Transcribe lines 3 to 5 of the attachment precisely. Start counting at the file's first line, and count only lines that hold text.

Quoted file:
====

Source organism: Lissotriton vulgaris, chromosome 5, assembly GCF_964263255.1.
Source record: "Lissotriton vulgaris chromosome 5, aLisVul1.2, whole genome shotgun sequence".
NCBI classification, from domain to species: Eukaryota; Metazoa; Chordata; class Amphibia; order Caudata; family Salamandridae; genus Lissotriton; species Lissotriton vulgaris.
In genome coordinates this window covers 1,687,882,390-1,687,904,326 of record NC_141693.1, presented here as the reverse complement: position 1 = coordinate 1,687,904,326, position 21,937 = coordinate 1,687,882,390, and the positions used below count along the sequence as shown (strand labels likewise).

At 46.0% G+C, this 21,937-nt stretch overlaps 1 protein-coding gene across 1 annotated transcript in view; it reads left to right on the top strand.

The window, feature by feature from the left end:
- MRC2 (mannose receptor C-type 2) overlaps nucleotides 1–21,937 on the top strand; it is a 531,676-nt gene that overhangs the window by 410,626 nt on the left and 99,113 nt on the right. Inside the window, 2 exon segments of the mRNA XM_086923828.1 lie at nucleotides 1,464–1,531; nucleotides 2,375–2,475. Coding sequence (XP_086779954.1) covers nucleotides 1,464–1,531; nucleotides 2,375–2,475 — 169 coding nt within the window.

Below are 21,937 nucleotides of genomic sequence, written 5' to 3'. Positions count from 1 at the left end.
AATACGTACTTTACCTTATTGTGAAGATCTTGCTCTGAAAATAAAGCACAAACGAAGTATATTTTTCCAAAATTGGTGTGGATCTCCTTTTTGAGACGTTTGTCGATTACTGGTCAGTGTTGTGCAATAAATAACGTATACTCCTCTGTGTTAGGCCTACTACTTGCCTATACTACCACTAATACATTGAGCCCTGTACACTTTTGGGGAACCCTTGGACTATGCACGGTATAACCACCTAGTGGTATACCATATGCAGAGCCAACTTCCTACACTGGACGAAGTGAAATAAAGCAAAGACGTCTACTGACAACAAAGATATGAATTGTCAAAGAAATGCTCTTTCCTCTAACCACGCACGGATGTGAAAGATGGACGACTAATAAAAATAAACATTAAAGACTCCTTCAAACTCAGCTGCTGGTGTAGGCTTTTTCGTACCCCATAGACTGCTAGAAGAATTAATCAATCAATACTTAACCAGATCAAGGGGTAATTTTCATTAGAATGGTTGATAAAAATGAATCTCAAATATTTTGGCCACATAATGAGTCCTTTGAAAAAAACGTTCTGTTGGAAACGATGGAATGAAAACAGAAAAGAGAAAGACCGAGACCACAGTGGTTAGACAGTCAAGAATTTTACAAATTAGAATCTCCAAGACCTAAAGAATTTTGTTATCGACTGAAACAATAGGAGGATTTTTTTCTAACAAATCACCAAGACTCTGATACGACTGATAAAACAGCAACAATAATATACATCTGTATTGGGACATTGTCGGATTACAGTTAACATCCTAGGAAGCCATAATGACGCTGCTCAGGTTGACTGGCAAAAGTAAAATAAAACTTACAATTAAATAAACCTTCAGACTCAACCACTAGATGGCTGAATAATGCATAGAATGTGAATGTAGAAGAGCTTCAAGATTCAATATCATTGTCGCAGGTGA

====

NCBI classification, from domain to species: Eukaryota; Metazoa; Chordata; class Amphibia; order Caudata; family Salamandridae; genus Lissotriton; species Lissotriton vulgaris.
In genome coordinates this window covers 1,687,882,390-1,687,904,326 of record NC_141693.1, presented here as the reverse complement: position 1 = coordinate 1,687,904,326, position 21,937 = coordinate 1,687,882,390, and the positions used below count along the sequence as shown (strand labels likewise).

At 46.0% G+C, this 21,937-nt stretch overlaps 1 protein-coding gene across 1 annotated transcript in view; it reads left to right on the top strand.